A spacious place. Rescued and delighted in. Isn’t that what this simplicity thing is about? I came upon this and thought, “Yes! That’s exactly it!”
A few weeks ago while visiting family in my hometown I hiked through an old, abandoned four acre lot overgrown with weeds, sticker bushes, and a deserted apple orchard. This is where one of my childhood homes once stood.
The yellow house, garage and workshop, the goat barn and grape vineyard gone; disappeared. No trace of that old farmhouse built in the 1930’s or the short, but surely significant, year of my life almost 20 years ago.
I trekked through the long grass determined to find my eighth grade self underneath all those years of uninhibited nature only to find a few scraps of siding and broken window blinds.
This was where I picked and pressed hundreds of flowers for my eighth grade science project. All those brightly colored species that surprised us in early spring. It was where I gladly mowed a couple acres of grass and jumped out of my skin at the occasional garner snake slithering away in fear.
This place was the final year of our farm; the conclusion of years raising dairy goats; breeding, kidding, milking, showing, and the daily duties of farm life.
This was where I woke to my mother whispering we had to leave, Grandma didn’t have much time. We drove three hours to say goodbye to the women we’d met only four years prior. At sixteen she placed my dad for adoption and thirty six years later tracked him down, filling our family into hers with unconditional love and grace.
Here, I would drift toward the kitchen a few days later and witness my dad fall broken into my mom’s arms. The first time I ever saw him cry.
Space was all that remained now.
He brought me into a spacious place—a place to remind me that to fully live is to not remain still, frozen in time with material representations of what once existed. A rich life is the experiences we create, not the things we buy to remember those experiences.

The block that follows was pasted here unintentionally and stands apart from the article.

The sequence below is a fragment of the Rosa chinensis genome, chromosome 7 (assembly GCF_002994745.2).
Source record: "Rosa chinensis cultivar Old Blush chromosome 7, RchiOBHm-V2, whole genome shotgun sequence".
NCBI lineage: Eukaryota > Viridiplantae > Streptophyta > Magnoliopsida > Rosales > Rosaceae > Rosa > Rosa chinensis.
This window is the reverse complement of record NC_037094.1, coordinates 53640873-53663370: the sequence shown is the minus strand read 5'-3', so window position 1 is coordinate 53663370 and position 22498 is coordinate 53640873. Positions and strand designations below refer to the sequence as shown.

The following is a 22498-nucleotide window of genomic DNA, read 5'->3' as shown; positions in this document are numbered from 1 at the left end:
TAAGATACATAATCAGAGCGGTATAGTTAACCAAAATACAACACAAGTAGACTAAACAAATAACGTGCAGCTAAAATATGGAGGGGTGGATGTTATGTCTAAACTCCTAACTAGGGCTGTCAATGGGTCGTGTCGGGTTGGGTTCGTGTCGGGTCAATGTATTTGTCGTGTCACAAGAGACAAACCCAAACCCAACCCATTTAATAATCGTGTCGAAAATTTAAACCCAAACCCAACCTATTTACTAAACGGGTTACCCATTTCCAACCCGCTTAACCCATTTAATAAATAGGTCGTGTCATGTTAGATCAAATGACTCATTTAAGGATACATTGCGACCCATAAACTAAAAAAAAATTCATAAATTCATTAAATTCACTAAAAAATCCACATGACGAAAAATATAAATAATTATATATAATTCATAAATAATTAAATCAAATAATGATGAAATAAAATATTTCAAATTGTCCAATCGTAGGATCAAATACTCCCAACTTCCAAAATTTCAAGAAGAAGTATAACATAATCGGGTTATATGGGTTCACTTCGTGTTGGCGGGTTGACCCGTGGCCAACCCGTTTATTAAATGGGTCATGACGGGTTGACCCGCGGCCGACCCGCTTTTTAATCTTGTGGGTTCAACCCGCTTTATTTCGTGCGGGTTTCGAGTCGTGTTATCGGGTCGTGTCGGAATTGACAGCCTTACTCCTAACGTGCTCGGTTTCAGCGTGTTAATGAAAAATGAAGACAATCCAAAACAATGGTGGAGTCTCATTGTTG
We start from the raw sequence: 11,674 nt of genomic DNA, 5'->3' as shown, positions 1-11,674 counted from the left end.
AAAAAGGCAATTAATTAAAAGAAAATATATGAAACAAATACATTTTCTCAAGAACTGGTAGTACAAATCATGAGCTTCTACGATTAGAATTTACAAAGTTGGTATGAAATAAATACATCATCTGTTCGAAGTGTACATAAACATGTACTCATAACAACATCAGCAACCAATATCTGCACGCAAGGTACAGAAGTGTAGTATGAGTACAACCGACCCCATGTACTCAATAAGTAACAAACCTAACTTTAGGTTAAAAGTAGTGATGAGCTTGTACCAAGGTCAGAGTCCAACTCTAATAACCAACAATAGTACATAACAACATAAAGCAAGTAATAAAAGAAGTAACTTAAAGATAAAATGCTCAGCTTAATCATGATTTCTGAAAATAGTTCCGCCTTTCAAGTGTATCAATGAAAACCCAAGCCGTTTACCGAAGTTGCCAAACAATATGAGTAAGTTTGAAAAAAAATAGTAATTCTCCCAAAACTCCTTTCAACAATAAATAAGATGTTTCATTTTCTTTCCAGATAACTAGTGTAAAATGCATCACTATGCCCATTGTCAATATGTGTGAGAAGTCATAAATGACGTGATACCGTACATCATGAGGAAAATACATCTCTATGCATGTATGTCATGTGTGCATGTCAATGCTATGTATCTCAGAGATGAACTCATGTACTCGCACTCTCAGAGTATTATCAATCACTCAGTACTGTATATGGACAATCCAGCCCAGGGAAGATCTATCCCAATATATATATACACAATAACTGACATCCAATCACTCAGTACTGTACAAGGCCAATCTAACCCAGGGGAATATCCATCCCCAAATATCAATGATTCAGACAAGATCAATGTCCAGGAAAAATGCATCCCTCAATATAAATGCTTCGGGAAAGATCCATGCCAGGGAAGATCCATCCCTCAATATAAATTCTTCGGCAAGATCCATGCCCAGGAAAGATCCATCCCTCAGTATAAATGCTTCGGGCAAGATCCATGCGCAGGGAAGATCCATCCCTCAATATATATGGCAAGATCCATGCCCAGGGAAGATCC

Here are a few reasons why memories are better than things:
1. Memories are performers, not statues.
Memories are meant to be wild and free. I admit that I got overly sensitive and nostalgic seeing this childhood home completely leveled and abandoned. But unexpectedly, that day taught me perhaps the most important lesson on living simply thus far—memories come alive, vividly dancing before us when we stop appropriating them to an object and offer an empty stage for them to perform inwardly.
The spacious places are where our memories show us the endless possibilities to believe in something greater, something truer than anything we’ve ever owned. Like the moments we are inspired by a story on screen or stage, the best performances allow us to dream.
2. Things restrict our lives, memories expand it.
It’s the way our lungs expand eagerly on the mountaintop reaching for the crisp, pure air. It’s the salty taste of the open ocean mist on our lips. It’s in the horizon bending orange and pink giving way to the speckled night skies of day’s end. Our memories create a bigger life.
We spend time and money trying to hold on to what we experience, afraid to let it go and be free. So, we fill our homes with memorabilia and place all our faith that it will be as rewarding as the moment. But silently the object steals away the most beautiful details and contains it to a shot glass or 4×6 piece of film paper or a figurine.
It’s clear to me now that maybe that empty lot wasn’t meant to be occupied forever. Perhaps, removing the old and letting the space be free, to grow organically for a season (or eighty) is where life is made whole.
3. Memories create windows, things block the view.
I’m almost positive if that house remained and I walked down the driveway, I wouldn’t consider being grateful for that place. I’d steer clear of that scary space beneath the stairs. I’d shutter at the shag carpet upstairs. Or, most assuredly, I’d turn in disgust remembering the lady bug infestation we had that summer.
In that open space I looked through my soul window and saw everything that home unique and beautiful. The memories danced for me, uninhibited by walls.
Our best memories are the brightest and most joy-giving out in the open. The spacious place where that yellow house once stood is not a graveyard of my childhood, it’s where my best and most important joys and sorrows of that year run free and give my story beauty.
I was brought into a spacious place and rescued—and now I seek spacious places everywhere. I hope you will too.